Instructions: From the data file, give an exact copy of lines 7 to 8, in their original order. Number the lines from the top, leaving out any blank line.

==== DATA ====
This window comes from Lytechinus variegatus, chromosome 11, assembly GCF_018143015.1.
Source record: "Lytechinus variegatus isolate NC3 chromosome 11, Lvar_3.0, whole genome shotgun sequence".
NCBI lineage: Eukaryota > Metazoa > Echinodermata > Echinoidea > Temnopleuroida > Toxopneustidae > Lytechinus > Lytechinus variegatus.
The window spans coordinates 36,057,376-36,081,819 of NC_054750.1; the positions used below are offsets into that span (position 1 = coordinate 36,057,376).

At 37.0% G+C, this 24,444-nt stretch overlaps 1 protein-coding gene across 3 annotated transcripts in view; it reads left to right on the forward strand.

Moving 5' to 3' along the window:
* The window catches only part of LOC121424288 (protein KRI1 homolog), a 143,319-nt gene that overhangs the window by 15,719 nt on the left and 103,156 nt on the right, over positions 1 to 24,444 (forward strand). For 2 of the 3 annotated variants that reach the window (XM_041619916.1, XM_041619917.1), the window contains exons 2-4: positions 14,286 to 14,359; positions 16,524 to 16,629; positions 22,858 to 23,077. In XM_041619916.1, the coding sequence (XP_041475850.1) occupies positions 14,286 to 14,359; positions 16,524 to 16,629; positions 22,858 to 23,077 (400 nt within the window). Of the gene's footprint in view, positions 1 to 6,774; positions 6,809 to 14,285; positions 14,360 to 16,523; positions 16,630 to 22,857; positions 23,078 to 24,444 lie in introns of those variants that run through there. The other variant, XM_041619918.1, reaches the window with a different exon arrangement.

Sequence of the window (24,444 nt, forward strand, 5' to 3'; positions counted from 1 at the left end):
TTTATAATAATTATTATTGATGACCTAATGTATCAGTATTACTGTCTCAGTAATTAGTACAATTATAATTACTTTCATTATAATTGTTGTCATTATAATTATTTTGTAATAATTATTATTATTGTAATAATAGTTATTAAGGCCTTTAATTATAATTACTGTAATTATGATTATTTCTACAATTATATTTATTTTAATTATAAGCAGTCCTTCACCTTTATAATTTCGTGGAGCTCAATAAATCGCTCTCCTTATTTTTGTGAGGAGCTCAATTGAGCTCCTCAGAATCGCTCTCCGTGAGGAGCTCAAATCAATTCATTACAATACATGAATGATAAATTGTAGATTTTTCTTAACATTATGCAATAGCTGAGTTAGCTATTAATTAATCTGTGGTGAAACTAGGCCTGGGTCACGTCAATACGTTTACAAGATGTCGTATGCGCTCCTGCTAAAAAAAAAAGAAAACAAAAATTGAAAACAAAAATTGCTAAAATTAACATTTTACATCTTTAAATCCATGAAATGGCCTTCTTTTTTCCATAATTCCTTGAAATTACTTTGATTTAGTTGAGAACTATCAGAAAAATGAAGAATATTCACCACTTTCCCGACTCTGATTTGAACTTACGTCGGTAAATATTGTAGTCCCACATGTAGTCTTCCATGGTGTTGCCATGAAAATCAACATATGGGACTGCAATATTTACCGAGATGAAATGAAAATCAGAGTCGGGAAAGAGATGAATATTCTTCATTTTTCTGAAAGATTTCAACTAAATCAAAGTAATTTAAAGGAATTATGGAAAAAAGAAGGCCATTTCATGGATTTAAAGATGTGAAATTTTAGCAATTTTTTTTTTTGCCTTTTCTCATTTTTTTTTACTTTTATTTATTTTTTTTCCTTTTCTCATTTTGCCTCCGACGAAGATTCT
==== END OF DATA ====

* The window catches only part of LOC121424288 (protein KRI1 homolog), a 143,319-nt gene that overhangs the window by 15,719 nt on the left and 103,156 nt on the right, over positions 1 to 24,444 (forward strand). For 2 of the 3 annotated variants that reach the window (XM_041619916.1, XM_041619917.1), the window contains exons 2-4: positions 14,286 to 14,359; positions 16,524 to 16,629; positions 22,858 to 23,077. In XM_041619916.1, the coding sequence (XP_041475850.1) occupies positions 14,286 to 14,359; positions 16,524 to 16,629; positions 22,858 to 23,077 (400 nt within the window). Of the gene's footprint in view, positions 1 to 6,774; positions 6,809 to 14,285; positions 14,360 to 16,523; positions 16,630 to 22,857; positions 23,078 to 24,444 lie in introns of those variants that run through there. The other variant, XM_041619918.1, reaches the window with a different exon arrangement.

Sequence of the window (24,444 nt, forward strand, 5' to 3'; positions counted from 1 at the left end):